The NC Chamber’s annual quest to find the “Coolest Thing Made in North Carolina” concluded with two winners: a product that can make the difference between life or death and another that assists manufacturers of everything from plastic chairs to race car molds.
More than 45,000 votes were tabulated in the annual contest, which drew 130 nominations. The winning companies were Troutman-based C.R. Onsrud, which has about 200 employees; and Burlington’s Fjord, which employs seven.
Fjord’s Static Rope Edge Protectors, also known as STREP, keeps static lines from chafing on sharp edges or abrasive surfaces. Think about first responders working on a rope rescue team, technicians who use rope to access their work or rock climbers.
“STREP products are ‘cool’ in that they protect more than just rope, they keep the rope from chafing, thus keeping people using them safe where a cut rope means certain death,” Fjord President Michael Ratigan says.
Fjord’s primary product is Chafe-Pro, which was designed primarily for the U.S. Coast Guard and Navy more than 20 years ago to protect mooring and towing lines from chafe abrasion. Private boaters, supertankers and aircraft carriers now use Chafe-Pro. Offerings of STREP include wraparound style rope protection and mats that are laid down over
STREP has products to protect tightrope walkers at the Eiffel Tower and contestants on TV shows like “Amazing Race” and “Running Wild with Bear Grylls.” The products are also used to protect centuries-old facades throughout Europe as workers hang from ropes to do repairs or cleanings. Chafe-Pro was invented in 1991, while STREP was launched in the fall of 2021.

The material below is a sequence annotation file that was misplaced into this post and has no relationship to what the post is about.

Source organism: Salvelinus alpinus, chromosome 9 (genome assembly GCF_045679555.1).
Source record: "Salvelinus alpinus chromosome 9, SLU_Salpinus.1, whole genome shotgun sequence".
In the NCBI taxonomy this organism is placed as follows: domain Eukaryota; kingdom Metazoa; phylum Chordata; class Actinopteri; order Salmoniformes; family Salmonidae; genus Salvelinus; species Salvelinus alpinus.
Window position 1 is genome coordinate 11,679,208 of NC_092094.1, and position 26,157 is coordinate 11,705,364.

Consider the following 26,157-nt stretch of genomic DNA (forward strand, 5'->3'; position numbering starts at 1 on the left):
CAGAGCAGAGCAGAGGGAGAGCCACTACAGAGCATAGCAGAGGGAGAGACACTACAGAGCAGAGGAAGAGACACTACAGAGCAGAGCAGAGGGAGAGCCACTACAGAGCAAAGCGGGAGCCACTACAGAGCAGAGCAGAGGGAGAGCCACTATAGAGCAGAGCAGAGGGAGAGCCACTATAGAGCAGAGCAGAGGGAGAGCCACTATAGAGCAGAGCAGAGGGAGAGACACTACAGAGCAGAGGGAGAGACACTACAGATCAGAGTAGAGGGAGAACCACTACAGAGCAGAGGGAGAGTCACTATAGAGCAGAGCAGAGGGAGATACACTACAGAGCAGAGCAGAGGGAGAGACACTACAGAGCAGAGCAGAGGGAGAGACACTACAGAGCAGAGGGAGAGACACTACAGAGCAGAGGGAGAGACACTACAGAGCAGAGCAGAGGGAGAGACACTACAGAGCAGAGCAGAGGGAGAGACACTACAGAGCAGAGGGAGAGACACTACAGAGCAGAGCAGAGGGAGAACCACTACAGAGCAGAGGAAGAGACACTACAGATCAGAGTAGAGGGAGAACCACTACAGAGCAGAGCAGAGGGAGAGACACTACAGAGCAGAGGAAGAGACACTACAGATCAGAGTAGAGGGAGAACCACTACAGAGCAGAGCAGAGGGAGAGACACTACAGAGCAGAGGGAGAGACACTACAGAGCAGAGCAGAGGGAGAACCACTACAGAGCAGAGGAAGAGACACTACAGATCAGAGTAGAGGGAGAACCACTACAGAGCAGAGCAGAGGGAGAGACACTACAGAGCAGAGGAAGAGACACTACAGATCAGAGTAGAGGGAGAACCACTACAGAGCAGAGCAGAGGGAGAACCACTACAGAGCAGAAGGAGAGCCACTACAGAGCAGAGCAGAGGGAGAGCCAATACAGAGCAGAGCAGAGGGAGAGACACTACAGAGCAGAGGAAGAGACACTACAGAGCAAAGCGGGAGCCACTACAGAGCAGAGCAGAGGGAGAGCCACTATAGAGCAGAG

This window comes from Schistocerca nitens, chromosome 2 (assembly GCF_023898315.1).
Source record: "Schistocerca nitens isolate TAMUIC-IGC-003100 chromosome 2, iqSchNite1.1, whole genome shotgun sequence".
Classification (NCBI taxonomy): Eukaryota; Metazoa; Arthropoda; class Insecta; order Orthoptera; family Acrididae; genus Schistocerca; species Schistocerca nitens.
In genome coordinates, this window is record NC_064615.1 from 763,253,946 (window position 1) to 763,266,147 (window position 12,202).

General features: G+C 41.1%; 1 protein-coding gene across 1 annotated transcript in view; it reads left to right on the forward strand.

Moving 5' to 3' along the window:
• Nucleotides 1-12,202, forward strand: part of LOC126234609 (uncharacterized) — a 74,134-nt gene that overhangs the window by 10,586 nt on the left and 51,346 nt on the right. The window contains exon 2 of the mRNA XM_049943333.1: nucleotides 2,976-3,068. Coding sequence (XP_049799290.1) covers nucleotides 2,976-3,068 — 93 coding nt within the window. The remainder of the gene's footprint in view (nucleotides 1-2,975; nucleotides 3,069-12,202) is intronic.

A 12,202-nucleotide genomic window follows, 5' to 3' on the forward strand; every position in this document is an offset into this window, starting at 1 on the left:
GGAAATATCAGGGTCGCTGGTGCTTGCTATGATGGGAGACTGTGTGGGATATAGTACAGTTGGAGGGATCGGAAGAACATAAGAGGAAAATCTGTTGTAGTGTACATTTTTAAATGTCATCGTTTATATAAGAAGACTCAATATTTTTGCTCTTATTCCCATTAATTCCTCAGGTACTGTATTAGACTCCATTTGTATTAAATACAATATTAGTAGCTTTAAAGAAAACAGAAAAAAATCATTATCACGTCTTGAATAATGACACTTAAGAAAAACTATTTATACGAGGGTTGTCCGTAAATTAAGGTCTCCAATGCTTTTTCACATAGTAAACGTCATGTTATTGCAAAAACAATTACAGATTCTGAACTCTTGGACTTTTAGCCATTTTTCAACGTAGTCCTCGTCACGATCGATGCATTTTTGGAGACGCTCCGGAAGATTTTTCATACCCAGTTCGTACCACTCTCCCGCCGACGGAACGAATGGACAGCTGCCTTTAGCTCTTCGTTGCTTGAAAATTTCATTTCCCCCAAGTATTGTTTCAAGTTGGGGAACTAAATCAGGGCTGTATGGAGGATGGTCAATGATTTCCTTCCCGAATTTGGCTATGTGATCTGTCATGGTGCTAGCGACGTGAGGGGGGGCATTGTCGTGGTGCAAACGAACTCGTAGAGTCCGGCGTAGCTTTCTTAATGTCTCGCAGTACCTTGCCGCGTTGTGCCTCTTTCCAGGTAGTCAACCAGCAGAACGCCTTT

C.R. Onsrud’s Q-Series 5-Axis computer-controlled machine – also known as the Qube – helps manufacturers including Boeing, Goodyear and Steinway & Son with high-speed machining of advanced materials.
Computer controls direct the industrial machine to cut, drill, mill and saw materials for manufacturers who then make everything from race car molds to complex satellite components to foam Statues of Liberty. As a five-axis machine, it can cut plastic, carbon fiber, aluminum, woods and other materials from all directions without repositioning.
“These machines can create patterns that are so intricate and require such precision that they cannot even be created manually,” says Jennifer Kaufman, a technical writer for C.R. Onsrud. “Because of this, and their amazingly high speeds, manufacturers are pretty much only limited by their imagination.”
Oscar Onsrud founded his Onsrud Machine Works company in Chicago in 1915, making routers that were widely used in aviation, defense, furniture and many other industries. Onsrud’s grandson, Charles, established C.R. Onsrud in Iredell County in 1976 to be closer to the furniture industry. The company started making CNC machines in 1994, and they continue to be designed, fabricated, assembled and shipped from Troutman. Family members continue to lead the business.
The NC Chamber launched its “coolest thing” competition in 2020 to honor North Carolina manufacturers and highlight industry careers. The state’s manufacturing industry is the largest in the Southeast with about 475,000 workers.
Deerfield, Ill.-based Baxter is the presenting sponsor of the online competition, and Business North Carolina is media partner. The Fortune 500 company has a plant in Marion that produces intravenous and peritoneal dialysis solutions, empty containers and parts for other Baxter facilities. ■